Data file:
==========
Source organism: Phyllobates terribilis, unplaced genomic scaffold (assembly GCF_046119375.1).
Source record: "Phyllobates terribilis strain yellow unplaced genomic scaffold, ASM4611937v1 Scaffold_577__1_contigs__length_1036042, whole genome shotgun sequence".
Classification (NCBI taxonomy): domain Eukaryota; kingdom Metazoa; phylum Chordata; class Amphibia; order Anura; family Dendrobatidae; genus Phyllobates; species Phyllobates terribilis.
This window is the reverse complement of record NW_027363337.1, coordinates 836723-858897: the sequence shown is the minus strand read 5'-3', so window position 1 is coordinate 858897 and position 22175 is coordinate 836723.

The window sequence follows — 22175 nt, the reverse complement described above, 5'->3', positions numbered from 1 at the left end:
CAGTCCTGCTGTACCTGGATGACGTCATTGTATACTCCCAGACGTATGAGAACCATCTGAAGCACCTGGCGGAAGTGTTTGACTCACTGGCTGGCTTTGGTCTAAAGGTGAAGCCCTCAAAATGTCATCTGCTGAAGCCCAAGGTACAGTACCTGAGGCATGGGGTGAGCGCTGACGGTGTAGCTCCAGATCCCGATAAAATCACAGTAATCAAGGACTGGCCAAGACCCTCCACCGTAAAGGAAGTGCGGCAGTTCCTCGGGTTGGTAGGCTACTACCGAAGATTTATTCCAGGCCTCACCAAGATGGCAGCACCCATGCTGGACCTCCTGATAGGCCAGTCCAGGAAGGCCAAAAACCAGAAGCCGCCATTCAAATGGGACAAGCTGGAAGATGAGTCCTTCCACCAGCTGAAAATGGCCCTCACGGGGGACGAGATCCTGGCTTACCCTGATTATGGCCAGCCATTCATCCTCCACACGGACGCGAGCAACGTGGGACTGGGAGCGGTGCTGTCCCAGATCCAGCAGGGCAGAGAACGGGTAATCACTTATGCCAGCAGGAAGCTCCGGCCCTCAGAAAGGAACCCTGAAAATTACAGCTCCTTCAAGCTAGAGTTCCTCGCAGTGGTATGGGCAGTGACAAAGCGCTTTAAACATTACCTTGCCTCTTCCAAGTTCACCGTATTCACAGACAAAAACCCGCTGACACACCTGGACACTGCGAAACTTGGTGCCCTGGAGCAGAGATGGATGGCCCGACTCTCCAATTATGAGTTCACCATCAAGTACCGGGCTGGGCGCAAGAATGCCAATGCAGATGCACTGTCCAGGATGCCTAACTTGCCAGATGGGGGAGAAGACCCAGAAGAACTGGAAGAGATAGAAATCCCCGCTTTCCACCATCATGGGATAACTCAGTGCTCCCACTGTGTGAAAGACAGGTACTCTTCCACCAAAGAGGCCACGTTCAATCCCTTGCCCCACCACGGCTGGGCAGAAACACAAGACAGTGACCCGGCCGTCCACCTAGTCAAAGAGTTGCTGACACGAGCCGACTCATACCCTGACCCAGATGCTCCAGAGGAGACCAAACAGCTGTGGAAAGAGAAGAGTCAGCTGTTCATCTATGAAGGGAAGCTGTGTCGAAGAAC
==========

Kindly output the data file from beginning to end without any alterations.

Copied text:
Source organism: Phyllobates terribilis, unplaced genomic scaffold (assembly GCF_046119375.1).
Source record: "Phyllobates terribilis strain yellow unplaced genomic scaffold, ASM4611937v1 Scaffold_577__1_contigs__length_1036042, whole genome shotgun sequence".
Classification (NCBI taxonomy): domain Eukaryota; kingdom Metazoa; phylum Chordata; class Amphibia; order Anura; family Dendrobatidae; genus Phyllobates; species Phyllobates terribilis.
This window is the reverse complement of record NW_027363337.1, coordinates 836723-858897: the sequence shown is the minus strand read 5'-3', so window position 1 is coordinate 858897 and position 22175 is coordinate 836723.

The window sequence follows — 22175 nt, the reverse complement described above, 5'->3', positions numbered from 1 at the left end:
CAGTCCTGCTGTACCTGGATGACGTCATTGTATACTCCCAGACGTATGAGAACCATCTGAAGCACCTGGCGGAAGTGTTTGACTCACTGGCTGGCTTTGGTCTAAAGGTGAAGCCCTCAAAATGTCATCTGCTGAAGCCCAAGGTACAGTACCTGAGGCATGGGGTGAGCGCTGACGGTGTAGCTCCAGATCCCGATAAAATCACAGTAATCAAGGACTGGCCAAGACCCTCCACCGTAAAGGAAGTGCGGCAGTTCCTCGGGTTGGTAGGCTACTACCGAAGATTTATTCCAGGCCTCACCAAGATGGCAGCACCCATGCTGGACCTCCTGATAGGCCAGTCCAGGAAGGCCAAAAACCAGAAGCCGCCATTCAAATGGGACAAGCTGGAAGATGAGTCCTTCCACCAGCTGAAAATGGCCCTCACGGGGGACGAGATCCTGGCTTACCCTGATTATGGCCAGCCATTCATCCTCCACACGGACGCGAGCAACGTGGGACTGGGAGCGGTGCTGTCCCAGATCCAGCAGGGCAGAGAACGGGTAATCACTTATGCCAGCAGGAAGCTCCGGCCCTCAGAAAGGAACCCTGAAAATTACAGCTCCTTCAAGCTAGAGTTCCTCGCAGTGGTATGGGCAGTGACAAAGCGCTTTAAACATTACCTTGCCTCTTCCAAGTTCACCGTATTCACAGACAAAAACCCGCTGACACACCTGGACACTGCGAAACTTGGTGCCCTGGAGCAGAGATGGATGGCCCGACTCTCCAATTATGAGTTCACCATCAAGTACCGGGCTGGGCGCAAGAATGCCAATGCAGATGCACTGTCCAGGATGCCTAACTTGCCAGATGGGGGAGAAGACCCAGAAGAACTGGAAGAGATAGAAATCCCCGCTTTCCACCATCATGGGATAACTCAGTGCTCCCACTGTGTGAAAGACAGGTACTCTTCCACCAAAGAGGCCACGTTCAATCCCTTGCCCCACCACGGCTGGGCAGAAACACAAGACAGTGACCCGGCCGTCCACCTAGTCAAAGAGTTGCTGACACGAGCCGACTCATACCCTGACCCAGATGCTCCAGAGGAGACCAAACAGCTGTGGAAAGAGAAGAGTCAGCTGTTCATCTATGAAGGGAAGCTGTGTCGAAGAAC